In his Geographia, Ptolemy of Alexandria (ca. A.D. 90 – ca. A.D. 168) wrote a chapter on the geography of Ireland (9) (10)   in which we find the names of these tribes:

 

Dairini – It’s apparent that these are the Dáirfhine, i.e., the Family of the god Dáire.  In our Seanchas, the Ulaidh of Ulster and the Érainn of Munster descend from the Dáirfhine. (11) (12) (13)

 

Iverni.  These are the Érainn. (14)   Their name was written in old manuscripts as Íarna and Érna, i.e., the Collective Descendants of the god Íar or Ér.  A number of tribes and families of Munster descend from them. (15)

 

Brigantes.  These were named for their famous goddess Brigantia (i.e., High-Queen).  In Ireland, their goddess is called ‘Brighid’ and they are called ‘Uí Bhairrche’.  They settled in Leinster. (16)   The placenames ‘Bargy’ (Bairrche) in Co. Wexford and ‘Slievemargy’ (Sliabh mBairrche) in Co. Laois come from them. (17) (18)  Their kings in the Middle Ages were the Uí Threasaigh (‘O’Tracys’) and Mic Ghormáin (O’Gormans and Mac Gormans).  (18)

 

      B.  In the Names of Other Tribes  

 

We can find names of gods in many early, pagan tribe-names which are not mentioned in the Geographia of Ptolemy. (19)   For example: 

 

Dál Riata or Dál Riada – It was said this this people (in Ulster and in Scotland) descended from Eochu Riada, i.e., Eochu the Rider.  The meaning of ‘Eochu’ is ‘Steed-God’ or ‘Like a Steed’). (20)   The horse was very sacred amongst the Celts, perhaps their most sacred animal as we see by the number of gods who had a special relationship with the horse:  Epona, Rhiannon, Labhraidh Loingseach, Macha Mongfind, etc.

 

Boandraige – ‘Boann-People’.  It is the goddess Boann who gave her name to the river ‘Boyne’ in Leinster.  In The Book of the Takings of Ireland, she is the daughter of Dealbhaodh. (21)   Dealbhaodh was called to the Kingship of the Tuatha Dé Danann directly after the reign of the Daghda. (22)

 

Luigne – ‘Collective-Descendants of Lugh’.  Lugh was the most popular or common god amongst the Celts throughout Europe and Anatolia. (23)  The Uí Eadhra (O’Haras) and Uí Ghadhra (O’Garas) descend from these people in Connacht. (23)

 

Cianachta – ‘Descendants of Cian’ or ‘Cian-descendants’.  In some of our mythological genealogies, Cian is the father of Lugh and the son of Dian Chéacht of the Tuatha Dé Danann.   The Cianachta are scattered in various places in Ireland.  Many families descend from them, including he Uí Meachair (O’Meaghers, O’Mahers, etc.) in Munster.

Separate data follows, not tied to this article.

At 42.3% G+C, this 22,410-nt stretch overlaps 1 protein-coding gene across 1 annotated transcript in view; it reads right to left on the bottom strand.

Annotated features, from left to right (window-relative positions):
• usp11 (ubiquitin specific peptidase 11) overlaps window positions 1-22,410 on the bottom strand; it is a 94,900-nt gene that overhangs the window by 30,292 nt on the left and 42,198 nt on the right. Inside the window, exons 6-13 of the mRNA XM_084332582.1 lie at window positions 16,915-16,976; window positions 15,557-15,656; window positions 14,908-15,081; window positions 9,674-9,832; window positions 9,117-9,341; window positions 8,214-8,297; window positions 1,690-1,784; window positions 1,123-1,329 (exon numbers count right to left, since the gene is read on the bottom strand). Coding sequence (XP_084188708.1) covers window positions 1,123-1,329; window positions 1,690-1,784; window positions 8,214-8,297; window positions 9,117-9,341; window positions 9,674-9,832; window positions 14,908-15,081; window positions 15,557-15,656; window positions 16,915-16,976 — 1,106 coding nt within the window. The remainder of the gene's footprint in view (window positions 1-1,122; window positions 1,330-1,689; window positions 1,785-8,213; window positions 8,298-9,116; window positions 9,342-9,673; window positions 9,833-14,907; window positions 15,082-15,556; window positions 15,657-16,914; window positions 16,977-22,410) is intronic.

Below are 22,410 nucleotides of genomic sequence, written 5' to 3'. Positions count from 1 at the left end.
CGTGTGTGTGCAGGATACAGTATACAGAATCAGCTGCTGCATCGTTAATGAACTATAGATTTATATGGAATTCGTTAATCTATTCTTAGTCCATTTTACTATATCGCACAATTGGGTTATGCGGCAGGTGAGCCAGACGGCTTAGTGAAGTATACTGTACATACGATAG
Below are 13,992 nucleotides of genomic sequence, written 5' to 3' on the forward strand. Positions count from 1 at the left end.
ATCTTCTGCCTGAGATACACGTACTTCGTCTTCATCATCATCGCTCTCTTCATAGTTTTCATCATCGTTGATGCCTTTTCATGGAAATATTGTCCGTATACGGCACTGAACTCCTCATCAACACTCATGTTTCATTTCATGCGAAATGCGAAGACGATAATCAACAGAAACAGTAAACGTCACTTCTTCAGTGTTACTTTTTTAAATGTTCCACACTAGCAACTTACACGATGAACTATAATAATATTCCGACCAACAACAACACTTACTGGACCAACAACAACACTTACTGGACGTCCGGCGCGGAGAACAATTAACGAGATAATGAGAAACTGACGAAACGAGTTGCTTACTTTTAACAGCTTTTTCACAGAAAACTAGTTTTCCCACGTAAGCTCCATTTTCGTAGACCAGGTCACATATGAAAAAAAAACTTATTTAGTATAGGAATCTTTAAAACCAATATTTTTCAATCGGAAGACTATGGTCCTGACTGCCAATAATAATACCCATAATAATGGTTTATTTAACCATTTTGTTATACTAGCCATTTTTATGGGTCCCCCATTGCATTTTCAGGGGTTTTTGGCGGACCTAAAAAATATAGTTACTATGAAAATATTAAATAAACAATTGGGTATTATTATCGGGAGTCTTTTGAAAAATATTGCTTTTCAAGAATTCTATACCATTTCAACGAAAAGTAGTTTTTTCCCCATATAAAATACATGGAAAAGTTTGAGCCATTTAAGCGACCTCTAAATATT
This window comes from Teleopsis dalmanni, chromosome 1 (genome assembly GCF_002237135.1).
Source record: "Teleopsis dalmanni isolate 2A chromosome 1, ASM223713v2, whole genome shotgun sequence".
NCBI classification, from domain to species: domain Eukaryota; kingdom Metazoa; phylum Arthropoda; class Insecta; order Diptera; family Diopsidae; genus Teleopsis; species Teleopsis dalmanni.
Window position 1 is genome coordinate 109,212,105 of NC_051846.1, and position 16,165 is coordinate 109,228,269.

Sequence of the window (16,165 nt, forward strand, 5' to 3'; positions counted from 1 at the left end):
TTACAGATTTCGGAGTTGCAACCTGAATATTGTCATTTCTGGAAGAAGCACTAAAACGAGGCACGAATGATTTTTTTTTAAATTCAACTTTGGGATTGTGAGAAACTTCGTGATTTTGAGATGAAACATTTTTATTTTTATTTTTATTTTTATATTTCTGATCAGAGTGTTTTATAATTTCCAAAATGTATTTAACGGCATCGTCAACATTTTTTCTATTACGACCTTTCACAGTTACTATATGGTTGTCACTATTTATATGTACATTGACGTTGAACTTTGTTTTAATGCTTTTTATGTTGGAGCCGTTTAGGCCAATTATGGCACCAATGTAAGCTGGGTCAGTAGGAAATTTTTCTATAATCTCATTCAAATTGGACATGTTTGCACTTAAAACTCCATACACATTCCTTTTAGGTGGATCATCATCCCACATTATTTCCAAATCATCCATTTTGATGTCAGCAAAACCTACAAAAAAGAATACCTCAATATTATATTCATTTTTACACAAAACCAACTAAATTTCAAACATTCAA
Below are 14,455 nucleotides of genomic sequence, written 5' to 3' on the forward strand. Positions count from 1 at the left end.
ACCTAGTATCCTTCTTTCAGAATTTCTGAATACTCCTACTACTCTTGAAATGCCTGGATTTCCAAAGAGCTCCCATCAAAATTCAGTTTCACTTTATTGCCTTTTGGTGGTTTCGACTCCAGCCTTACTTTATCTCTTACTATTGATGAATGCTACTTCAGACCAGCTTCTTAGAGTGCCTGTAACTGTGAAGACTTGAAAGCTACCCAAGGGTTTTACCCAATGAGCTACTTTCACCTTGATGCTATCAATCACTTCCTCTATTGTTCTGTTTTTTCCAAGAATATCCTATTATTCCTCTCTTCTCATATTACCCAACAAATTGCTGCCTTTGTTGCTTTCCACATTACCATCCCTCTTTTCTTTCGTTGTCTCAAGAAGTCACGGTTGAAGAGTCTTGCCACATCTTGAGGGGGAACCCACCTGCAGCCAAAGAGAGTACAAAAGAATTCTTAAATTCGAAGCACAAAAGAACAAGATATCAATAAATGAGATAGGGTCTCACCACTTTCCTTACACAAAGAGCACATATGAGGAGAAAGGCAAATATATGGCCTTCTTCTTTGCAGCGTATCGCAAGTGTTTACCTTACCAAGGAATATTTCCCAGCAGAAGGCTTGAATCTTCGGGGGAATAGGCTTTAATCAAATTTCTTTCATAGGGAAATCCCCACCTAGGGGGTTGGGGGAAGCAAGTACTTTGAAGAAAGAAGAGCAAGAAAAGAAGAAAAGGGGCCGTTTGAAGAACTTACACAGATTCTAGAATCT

III. Supernatural Ancestors in the Christian Seanchas of the Gaeil

 

      A.  Labraid Moen

 

In our ancient Christian genealogies, all the Laighin, including famiiles like the Uí Chinnsealaigh (O’Kinsellas) and Mic Mhurchadha (O’Murroughs), descend from Labraid Moen.  In ancient poems of the Laighin, we find stanzas like this:

 

Ór ós gréin/ gelmair/ gabais for doíne domnaib/ sceo dee/ dia oín/ as Móen mac Áine/ oínrí. (24)

Gold above the sun, bright, who takes lands of men and gods, the one god is Moen son of Áine, the one king.

In the story Cath Maige Mucrama, found in the Book of  Leinster, Áine (i.e., the mother of Labraid Moen) came from the sí-palaces as we see here:

 

Dollotar asin tsíd & Eogabul mac Durgabuil rí in tsída ... & Áne ingen Eogabuil & timpán creda ina láim oca seinm dó ... (25)

Eogabul mac Durgabuil, rí na Sí, went out of the Sí-palace... and Áine the daughter of Eogabul and a bronze iompán in her hand playing it for him ...

      B.  Lugh

 

The Uí Edirsceoil (O’Driscolls) are the royal dynasty of the Corcu Loígde.  This people are named in honor of Lugaid Loígde (i.e., Lughaidh Laoidhe in Modern Irish).  The meaning of ‘Corcu Loígde’ is ‘Seed of  Lughaidh Laoidhe’.  Here is their genealogy from the manuscript called ‘Rawlinson B.502’:

 

... Lugaid Loígde m. Dáiri Doimtig nó Sírchréchtaig m. Sidebuilg m. Fir Suilne m. Tecmanrach m. Loga m. Eithlenn m. Luigdech m. Bregaind ... (26)

 

... Lugaid Loígde son of Dáire Doimtig or Síorchréchtaig son of Sidebulg son of Fir Suilne son of Tecmanrach son of Lugh son of Eithliu son of Lughaidh son of Breogan ...

 

As we see in this genealogy, Lugaid Loígde descends from “Sidebulg”, a name which we can translate as ‘Sí-Lightning’, (27)  and Sidebulg descends from the famous god Lugh.

 

      C.  Láir

 

The Mic Chába (‘MacCabes’) were ‘galloglasses’ and Gall-Ghaeil.  Here is a summary of their ancestry:  (28)

 

Surname:  Mac Cába

of the: Clann Tormoid

of the:  Clann Leóid .i. Mic Leóid

of the:  Uí Néid                                  

of the:  Síol Sin-Íomhair           

of the:  Fionn-Ghaill      

of the:  Lochlannaigh     

of the:  Gall-Ghaeil                            

of the:  Sean-Ghaill                

of the:  Gaill                           

 

They were so Gaelicized from their time in Ireland or before their time in Ireland that we can find this in the Book of Genealogies written by Dubhaltach Mac Fhirbhisigh ca. 1650:

 

Leód ó ttáid Clanna Leóid, m. Lára (agus as í táining a síoth-broghaibh i riocht lára ionnus go rug triar mac ar a ffuil sliocht) ... (29)

Leód from whom are the Clann Leóid son of Láir (and it is she who came from the Sí-palaces in the form of a mare so that she bore three sons from whom are progeny) ...

IV.  To Conclude